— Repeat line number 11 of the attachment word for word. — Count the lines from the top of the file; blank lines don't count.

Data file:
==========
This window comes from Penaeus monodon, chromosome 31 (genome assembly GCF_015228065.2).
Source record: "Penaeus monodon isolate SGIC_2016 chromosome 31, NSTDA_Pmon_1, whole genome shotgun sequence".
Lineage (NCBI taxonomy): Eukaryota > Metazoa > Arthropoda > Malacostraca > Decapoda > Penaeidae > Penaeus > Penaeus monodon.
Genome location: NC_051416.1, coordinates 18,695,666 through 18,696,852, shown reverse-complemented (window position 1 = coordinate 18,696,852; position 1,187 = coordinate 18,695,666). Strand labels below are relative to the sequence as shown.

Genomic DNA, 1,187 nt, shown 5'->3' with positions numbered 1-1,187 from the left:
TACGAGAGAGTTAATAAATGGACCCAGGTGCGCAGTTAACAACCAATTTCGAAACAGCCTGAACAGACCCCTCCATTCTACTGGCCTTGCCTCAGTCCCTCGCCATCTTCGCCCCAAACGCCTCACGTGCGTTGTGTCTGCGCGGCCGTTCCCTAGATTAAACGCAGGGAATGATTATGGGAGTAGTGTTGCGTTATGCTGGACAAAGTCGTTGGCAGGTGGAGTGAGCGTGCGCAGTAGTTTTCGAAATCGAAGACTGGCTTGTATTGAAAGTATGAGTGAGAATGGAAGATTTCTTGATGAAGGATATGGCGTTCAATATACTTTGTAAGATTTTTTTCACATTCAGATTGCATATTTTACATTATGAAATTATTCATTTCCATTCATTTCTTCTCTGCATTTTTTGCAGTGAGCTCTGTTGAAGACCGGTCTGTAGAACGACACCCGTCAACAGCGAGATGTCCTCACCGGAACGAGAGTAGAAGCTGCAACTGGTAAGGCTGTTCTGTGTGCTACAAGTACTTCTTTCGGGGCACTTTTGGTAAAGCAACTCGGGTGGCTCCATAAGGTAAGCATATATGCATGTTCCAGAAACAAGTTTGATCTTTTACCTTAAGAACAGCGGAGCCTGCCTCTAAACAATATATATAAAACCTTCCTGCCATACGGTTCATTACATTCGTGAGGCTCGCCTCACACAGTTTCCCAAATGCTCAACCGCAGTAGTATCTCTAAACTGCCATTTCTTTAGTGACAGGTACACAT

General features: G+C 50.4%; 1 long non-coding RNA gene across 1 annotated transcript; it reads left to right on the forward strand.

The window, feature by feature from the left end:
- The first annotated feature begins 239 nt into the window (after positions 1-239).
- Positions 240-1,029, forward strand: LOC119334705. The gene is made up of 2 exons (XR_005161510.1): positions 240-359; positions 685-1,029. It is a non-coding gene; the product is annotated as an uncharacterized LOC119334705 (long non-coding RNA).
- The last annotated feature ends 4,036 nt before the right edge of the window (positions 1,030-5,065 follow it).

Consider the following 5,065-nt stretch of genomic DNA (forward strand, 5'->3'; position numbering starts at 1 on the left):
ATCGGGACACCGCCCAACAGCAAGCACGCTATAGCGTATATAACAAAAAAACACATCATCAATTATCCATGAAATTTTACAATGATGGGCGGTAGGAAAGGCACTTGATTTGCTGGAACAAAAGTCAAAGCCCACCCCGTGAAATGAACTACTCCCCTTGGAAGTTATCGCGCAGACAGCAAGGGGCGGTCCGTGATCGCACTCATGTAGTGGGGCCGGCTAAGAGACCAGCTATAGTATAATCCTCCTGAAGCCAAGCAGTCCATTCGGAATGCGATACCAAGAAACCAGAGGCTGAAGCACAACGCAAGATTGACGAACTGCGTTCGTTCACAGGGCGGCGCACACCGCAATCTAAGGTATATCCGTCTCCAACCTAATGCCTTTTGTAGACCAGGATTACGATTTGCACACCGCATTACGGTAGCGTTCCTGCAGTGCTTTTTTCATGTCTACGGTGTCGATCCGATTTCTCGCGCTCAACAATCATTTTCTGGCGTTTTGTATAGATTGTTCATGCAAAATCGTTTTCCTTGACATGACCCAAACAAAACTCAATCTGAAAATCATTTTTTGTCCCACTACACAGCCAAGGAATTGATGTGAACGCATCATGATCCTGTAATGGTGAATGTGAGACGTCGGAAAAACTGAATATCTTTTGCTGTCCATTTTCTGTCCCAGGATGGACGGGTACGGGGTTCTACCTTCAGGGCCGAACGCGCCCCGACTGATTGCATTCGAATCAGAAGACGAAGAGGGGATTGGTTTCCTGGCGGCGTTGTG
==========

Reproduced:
- The last annotated feature ends 4,036 nt before the right edge of the window (positions 1,030-5,065 follow it).